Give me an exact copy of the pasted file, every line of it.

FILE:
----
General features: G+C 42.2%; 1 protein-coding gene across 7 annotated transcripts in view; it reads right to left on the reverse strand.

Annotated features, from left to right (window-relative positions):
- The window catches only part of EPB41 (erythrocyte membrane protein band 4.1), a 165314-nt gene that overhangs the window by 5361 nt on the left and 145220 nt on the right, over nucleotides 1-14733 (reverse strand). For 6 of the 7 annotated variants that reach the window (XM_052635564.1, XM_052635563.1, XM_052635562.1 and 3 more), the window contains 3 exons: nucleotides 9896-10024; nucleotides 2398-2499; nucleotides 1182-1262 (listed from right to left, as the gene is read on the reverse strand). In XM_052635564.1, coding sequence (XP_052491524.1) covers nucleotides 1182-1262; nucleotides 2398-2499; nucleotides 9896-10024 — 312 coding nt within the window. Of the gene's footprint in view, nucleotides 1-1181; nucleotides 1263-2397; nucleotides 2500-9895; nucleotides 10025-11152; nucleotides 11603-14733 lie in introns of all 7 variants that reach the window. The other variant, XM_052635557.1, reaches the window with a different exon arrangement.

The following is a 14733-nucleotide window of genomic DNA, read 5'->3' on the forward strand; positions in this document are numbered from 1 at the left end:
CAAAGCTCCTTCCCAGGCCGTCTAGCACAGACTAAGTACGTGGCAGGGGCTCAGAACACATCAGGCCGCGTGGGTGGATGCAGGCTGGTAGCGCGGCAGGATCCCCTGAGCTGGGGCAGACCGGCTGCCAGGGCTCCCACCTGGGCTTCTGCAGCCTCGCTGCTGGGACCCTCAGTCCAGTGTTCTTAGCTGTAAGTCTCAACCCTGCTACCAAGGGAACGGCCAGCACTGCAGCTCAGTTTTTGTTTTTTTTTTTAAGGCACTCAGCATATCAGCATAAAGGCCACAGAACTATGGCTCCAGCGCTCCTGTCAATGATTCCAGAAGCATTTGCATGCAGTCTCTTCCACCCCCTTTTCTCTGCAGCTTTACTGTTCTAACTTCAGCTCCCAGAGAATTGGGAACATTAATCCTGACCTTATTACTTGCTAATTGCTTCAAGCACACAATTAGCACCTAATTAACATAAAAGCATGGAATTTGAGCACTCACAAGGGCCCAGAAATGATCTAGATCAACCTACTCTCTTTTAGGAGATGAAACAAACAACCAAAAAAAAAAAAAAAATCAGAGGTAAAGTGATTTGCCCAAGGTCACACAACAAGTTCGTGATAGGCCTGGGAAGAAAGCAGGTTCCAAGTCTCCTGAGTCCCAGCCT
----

General features: G+C 42.2%; 1 protein-coding gene across 7 annotated transcripts in view; it reads right to left on the reverse strand.

Annotated features, from left to right (window-relative positions):
- The window catches only part of EPB41 (erythrocyte membrane protein band 4.1), a 165314-nt gene that overhangs the window by 5361 nt on the left and 145220 nt on the right, over nucleotides 1-14733 (reverse strand). For 6 of the 7 annotated variants that reach the window (XM_052635564.1, XM_052635563.1, XM_052635562.1 and 3 more), the window contains 3 exons: nucleotides 9896-10024; nucleotides 2398-2499; nucleotides 1182-1262 (listed from right to left, as the gene is read on the reverse strand). In XM_052635564.1, coding sequence (XP_052491524.1) covers nucleotides 1182-1262; nucleotides 2398-2499; nucleotides 9896-10024 — 312 coding nt within the window. Of the gene's footprint in view, nucleotides 1-1181; nucleotides 1263-2397; nucleotides 2500-9895; nucleotides 10025-11152; nucleotides 11603-14733 lie in introns of all 7 variants that reach the window. The other variant, XM_052635557.1, reaches the window with a different exon arrangement.

The following is a 14733-nucleotide window of genomic DNA, read 5'->3' on the forward strand; positions in this document are numbered from 1 at the left end:
CAAAGCTCCTTCCCAGGCCGTCTAGCACAGACTAAGTACGTGGCAGGGGCTCAGAACACATCAGGCCGCGTGGGTGGATGCAGGCTGGTAGCGCGGCAGGATCCCCTGAGCTGGGGCAGACCGGCTGCCAGGGCTCCCACCTGGGCTTCTGCAGCCTCGCTGCTGGGACCCTCAGTCCAGTGTTCTTAGCTGTAAGTCTCAACCCTGCTACCAAGGGAACGGCCAGCACTGCAGCTCAGTTTTTGTTTTTTTTTTTAAGGCACTCAGCATATCAGCATAAAGGCCACAGAACTATGGCTCCAGCGCTCCTGTCAATGATTCCAGAAGCATTTGCATGCAGTCTCTTCCACCCCCTTTTCTCTGCAGCTTTACTGTTCTAACTTCAGCTCCCAGAGAATTGGGAACATTAATCCTGACCTTATTACTTGCTAATTGCTTCAAGCACACAATTAGCACCTAATTAACATAAAAGCATGGAATTTGAGCACTCACAAGGGCCCAGAAATGATCTAGATCAACCTACTCTCTTTTAGGAGATGAAACAAACAACCAAAAAAAAAAAAAAAATCAGAGGTAAAGTGATTTGCCCAAGGTCACACAACAAGTTCGTGATAGGCCTGGGAAGAAAGCAGGTTCCAAGTCTCCTGAGTCCCAGCCT